The document we are presenting here is the fruit of the reflections of the Spanish-American Volunteers of God on peace.
The virtual meeting of the Spanish-speaking Volunteers of God was held on October 28. This meeting gave rise to an interesting exchange on peace and how to build it. Here we share with you the reflections of our Volunteers.
Cecilia, from Ecuador, Edelmira, from Colombia, and Eliana, from Peru, agree that in order to spread peace among our brothers and sisters and those around us, we must first establish peace on a personal level, and this comes with prayer. They believe that if we are united in prayer, we will be able to change the injustices experienced in the world today.
Marilyn, from Miami, says that the Volunteers of God have such a special spirituality that one of their attitudes to life is to be peacemakers. For this reason, we need to live peace in our daily lives in a more responsible way, mainly by example. And to achieve this, it is important to establish peace first and foremost in our families, with our children, our grandchildren, our colleagues at work - in short, with all the people we meet on a daily basis. And this peace must be lived out in action, by helping our neighbours, without useless complaints or destructive criticism, by being of service every day.
Mariela, from Houston, says that Pope Francis talks to us about listening. He says that this can be done with humility and therefore in a charitable way. These actions will surely help to build peace in the world. And if, in addition, we are humble, if we know how to listen to others without trying to impose ourselves, then we will be true sowers of peace, and we will live the charity of Christ in the present moment.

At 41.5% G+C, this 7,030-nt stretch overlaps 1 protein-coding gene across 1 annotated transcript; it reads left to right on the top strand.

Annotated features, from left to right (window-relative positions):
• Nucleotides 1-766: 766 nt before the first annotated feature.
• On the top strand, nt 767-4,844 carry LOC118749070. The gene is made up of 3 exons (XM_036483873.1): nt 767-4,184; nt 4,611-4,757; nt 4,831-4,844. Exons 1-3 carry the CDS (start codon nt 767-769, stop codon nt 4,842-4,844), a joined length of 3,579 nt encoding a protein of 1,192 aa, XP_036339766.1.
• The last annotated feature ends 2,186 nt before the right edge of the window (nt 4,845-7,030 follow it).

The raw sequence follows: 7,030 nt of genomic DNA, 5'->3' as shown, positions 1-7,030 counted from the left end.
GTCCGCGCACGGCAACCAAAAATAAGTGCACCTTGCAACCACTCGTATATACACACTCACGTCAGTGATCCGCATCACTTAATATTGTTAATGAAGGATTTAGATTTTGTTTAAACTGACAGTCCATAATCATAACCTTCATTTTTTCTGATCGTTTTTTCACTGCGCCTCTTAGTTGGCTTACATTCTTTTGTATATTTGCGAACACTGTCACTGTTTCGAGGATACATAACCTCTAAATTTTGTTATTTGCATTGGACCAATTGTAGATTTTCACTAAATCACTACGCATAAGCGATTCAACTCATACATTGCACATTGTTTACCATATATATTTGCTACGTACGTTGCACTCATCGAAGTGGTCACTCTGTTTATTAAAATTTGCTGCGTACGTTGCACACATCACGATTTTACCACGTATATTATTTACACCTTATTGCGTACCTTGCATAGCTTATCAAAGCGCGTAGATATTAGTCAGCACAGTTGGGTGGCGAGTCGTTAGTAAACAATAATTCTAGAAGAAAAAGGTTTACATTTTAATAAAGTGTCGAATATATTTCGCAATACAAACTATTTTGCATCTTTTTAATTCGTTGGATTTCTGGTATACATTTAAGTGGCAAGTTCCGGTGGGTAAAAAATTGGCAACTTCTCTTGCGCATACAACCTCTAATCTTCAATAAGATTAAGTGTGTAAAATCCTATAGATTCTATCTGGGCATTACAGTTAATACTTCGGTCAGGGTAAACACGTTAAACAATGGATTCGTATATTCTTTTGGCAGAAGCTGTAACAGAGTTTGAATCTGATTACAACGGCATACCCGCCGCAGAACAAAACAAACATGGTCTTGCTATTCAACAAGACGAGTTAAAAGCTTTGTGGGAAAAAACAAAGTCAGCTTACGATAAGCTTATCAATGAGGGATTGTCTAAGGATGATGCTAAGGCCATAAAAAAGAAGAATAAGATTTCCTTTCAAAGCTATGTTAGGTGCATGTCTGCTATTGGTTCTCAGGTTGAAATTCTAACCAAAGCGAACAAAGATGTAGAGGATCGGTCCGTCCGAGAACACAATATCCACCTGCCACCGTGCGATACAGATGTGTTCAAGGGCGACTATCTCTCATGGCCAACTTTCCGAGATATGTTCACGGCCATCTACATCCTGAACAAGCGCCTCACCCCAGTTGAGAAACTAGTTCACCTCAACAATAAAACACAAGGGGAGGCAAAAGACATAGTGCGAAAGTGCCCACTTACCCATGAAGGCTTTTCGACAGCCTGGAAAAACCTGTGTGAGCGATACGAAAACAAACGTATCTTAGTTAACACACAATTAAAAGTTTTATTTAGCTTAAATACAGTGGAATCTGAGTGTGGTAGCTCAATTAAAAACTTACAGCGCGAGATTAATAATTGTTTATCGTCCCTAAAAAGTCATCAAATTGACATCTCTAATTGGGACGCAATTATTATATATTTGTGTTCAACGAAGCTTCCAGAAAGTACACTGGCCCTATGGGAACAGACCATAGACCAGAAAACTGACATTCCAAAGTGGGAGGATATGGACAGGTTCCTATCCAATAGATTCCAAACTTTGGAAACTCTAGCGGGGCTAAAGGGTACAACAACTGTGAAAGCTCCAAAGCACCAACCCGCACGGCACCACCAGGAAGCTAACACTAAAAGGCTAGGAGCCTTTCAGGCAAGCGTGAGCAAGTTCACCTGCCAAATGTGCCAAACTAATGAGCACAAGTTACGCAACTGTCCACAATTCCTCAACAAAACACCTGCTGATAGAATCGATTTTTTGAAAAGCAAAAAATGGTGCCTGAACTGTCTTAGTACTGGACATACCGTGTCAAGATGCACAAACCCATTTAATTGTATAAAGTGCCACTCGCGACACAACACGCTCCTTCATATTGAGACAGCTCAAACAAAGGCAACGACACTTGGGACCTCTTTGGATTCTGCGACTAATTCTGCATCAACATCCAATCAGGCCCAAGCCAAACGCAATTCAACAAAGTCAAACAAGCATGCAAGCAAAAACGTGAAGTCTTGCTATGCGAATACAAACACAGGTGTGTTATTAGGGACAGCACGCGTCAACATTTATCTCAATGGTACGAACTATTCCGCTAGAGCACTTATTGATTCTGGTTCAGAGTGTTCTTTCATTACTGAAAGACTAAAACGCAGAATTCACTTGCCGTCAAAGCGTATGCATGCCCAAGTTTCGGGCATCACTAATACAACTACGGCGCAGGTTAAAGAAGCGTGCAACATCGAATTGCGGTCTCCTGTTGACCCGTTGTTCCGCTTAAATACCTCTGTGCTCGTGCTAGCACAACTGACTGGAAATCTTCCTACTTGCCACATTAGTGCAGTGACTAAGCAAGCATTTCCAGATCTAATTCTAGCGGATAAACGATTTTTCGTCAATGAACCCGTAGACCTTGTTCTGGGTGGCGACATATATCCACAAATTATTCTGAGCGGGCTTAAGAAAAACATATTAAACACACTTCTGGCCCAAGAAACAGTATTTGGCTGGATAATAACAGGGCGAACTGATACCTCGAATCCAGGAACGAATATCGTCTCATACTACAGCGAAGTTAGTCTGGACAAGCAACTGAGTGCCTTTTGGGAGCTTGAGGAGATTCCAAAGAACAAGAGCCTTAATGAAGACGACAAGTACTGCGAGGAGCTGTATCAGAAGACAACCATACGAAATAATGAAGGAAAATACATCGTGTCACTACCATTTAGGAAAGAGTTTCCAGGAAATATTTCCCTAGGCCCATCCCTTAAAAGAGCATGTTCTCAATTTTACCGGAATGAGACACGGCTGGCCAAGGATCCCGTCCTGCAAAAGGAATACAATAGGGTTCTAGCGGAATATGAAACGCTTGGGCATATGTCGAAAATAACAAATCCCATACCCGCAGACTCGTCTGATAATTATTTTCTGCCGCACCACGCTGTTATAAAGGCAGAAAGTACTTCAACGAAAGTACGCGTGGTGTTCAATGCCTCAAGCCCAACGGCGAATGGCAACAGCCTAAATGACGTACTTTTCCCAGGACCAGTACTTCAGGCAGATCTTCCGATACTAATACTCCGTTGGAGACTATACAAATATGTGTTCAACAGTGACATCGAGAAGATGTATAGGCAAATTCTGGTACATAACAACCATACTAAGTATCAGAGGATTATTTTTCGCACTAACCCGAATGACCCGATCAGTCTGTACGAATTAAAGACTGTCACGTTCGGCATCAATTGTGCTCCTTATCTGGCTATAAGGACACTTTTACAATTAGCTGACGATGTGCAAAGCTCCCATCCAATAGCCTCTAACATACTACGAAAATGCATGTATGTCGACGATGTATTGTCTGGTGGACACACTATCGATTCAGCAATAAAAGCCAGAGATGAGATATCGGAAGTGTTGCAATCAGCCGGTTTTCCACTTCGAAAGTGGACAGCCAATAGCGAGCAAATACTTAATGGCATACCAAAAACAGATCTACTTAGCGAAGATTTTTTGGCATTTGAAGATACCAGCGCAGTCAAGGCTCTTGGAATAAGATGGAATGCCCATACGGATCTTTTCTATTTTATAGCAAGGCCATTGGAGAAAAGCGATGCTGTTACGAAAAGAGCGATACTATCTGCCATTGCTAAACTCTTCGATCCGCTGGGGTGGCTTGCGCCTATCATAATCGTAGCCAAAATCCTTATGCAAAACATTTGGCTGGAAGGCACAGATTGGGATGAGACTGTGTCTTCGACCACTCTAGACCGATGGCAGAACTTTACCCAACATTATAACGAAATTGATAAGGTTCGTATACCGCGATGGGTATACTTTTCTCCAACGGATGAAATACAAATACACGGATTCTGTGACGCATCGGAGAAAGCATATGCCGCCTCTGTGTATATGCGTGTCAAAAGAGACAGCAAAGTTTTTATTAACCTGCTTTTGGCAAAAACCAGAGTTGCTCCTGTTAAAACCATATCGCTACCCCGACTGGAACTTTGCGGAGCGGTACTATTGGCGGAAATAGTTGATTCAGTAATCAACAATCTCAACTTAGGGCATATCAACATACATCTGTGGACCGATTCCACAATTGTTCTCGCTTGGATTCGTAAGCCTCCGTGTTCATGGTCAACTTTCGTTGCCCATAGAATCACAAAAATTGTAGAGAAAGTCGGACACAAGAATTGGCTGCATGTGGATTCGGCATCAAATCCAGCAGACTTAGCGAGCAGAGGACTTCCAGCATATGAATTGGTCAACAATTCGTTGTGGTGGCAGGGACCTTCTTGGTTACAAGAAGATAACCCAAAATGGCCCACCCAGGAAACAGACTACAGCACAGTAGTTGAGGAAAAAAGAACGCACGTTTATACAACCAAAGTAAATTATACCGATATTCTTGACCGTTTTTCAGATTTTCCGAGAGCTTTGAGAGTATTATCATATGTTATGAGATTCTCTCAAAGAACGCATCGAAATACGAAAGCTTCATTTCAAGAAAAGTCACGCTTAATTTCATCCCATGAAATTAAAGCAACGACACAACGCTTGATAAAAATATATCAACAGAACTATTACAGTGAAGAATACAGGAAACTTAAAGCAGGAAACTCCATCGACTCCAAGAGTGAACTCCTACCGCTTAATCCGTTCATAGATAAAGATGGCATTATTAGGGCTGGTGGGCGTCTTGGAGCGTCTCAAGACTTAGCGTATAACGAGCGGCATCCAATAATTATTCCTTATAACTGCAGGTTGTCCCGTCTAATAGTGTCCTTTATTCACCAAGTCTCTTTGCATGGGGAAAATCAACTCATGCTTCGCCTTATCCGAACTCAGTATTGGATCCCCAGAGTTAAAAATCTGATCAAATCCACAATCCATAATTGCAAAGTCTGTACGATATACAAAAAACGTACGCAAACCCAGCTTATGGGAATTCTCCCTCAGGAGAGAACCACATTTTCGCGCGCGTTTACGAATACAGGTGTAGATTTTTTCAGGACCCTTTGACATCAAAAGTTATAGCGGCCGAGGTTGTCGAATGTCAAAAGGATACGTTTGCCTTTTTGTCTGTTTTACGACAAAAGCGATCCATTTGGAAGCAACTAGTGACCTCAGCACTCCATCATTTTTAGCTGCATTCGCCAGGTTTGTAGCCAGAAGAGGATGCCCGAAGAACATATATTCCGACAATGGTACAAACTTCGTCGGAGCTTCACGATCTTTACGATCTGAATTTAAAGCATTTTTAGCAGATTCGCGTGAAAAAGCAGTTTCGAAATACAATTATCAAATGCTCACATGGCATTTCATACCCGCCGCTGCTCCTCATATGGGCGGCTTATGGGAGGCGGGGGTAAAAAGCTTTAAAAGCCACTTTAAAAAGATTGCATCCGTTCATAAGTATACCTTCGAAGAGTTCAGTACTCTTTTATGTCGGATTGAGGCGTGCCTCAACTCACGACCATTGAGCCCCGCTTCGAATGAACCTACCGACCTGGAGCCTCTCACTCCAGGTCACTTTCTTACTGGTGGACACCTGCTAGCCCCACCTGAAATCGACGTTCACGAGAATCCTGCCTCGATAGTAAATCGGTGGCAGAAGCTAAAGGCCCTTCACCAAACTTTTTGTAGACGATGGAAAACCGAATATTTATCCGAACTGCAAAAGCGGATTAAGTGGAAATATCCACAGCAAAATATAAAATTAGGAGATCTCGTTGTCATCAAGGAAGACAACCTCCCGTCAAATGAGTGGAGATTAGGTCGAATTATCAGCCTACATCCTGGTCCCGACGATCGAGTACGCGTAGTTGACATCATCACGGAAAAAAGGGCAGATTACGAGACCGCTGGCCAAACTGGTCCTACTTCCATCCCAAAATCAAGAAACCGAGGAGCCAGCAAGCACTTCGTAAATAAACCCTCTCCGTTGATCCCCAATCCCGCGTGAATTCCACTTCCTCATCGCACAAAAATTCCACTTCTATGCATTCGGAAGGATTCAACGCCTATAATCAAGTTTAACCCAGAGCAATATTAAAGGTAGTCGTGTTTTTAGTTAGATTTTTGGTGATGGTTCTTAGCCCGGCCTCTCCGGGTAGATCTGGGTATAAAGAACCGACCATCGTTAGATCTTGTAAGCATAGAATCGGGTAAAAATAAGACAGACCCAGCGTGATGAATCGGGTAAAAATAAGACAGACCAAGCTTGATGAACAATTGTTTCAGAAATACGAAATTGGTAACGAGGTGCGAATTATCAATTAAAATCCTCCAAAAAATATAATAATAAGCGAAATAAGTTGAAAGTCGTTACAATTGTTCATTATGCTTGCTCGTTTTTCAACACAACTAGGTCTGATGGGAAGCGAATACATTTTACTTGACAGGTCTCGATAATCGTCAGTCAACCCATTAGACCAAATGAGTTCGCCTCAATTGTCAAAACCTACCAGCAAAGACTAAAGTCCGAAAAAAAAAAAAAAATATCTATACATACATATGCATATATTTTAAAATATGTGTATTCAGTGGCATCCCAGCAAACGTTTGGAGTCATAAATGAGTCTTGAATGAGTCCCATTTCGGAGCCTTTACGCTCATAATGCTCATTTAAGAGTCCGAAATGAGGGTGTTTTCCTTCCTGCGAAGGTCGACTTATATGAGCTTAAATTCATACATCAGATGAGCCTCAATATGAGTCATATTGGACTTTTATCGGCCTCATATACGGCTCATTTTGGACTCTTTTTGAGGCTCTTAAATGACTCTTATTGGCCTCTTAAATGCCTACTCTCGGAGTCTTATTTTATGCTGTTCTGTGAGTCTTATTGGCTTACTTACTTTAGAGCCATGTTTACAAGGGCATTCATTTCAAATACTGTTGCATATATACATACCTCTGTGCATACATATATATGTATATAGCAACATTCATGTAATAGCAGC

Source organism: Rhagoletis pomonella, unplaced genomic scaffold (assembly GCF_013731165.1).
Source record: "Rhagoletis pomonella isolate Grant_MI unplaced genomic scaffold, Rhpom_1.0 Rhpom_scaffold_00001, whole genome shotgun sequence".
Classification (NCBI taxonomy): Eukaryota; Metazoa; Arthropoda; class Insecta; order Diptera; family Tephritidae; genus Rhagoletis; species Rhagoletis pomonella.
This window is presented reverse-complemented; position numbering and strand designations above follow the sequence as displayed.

Patsy, from Spain, says that prayer can indeed help to build peace. But she also believes that conflicts exist because we don't respect each other. We don't respect the beliefs of others, because we don't value the other and want to impose ourselves. She also points out that Pope Francis' message insists that we must all accept each other, that the Church calls everyone and that no one should be left outside.
Patsy continues her reflection by saying that this attitude of imposition and lack of respect for others is a far cry from the teachings of Jesus, a far cry from the example of the Good Samaritan who reaches out to others and helps them without worrying about their beliefs, and a far cry from our attitudes to life, through which we always seek to see the presence of the living God in our neighbour.
Esther, invites us not to forget that we are called to be peacemakers by setting an example. We must strive to establish peace in our family, among our colleagues at work and in our community. To do this, we need the people around us to see the efforts we are making to build a path of peace. We cannot claim that it is important to respect others if, by the way we act, we are unable to show respect for those who think differently from us.
We were reminded of a lovely metaphor shared by Oblate Réjeanne Mathieu: "We have two ears, but only one mouth". This means that nature itself shows us that we need to listen more and speak less. This is a concrete way of building peace.
To sum up, the Spanish-speaking American Volunteers of God believe that peace is the fruit of prayer. It leads us to live as peacemakers who, as Father Parent taught, seek to focus on the positive aspects of our neighbour and patiently try to detect the qualities and gifts of others. This will enable them to value their brothers and sisters by avoiding useless complaints and destructive criticism, and will lead them to become a person of service who always perceives the presence of God in their neighbour.
Coordinator of Volunteers of God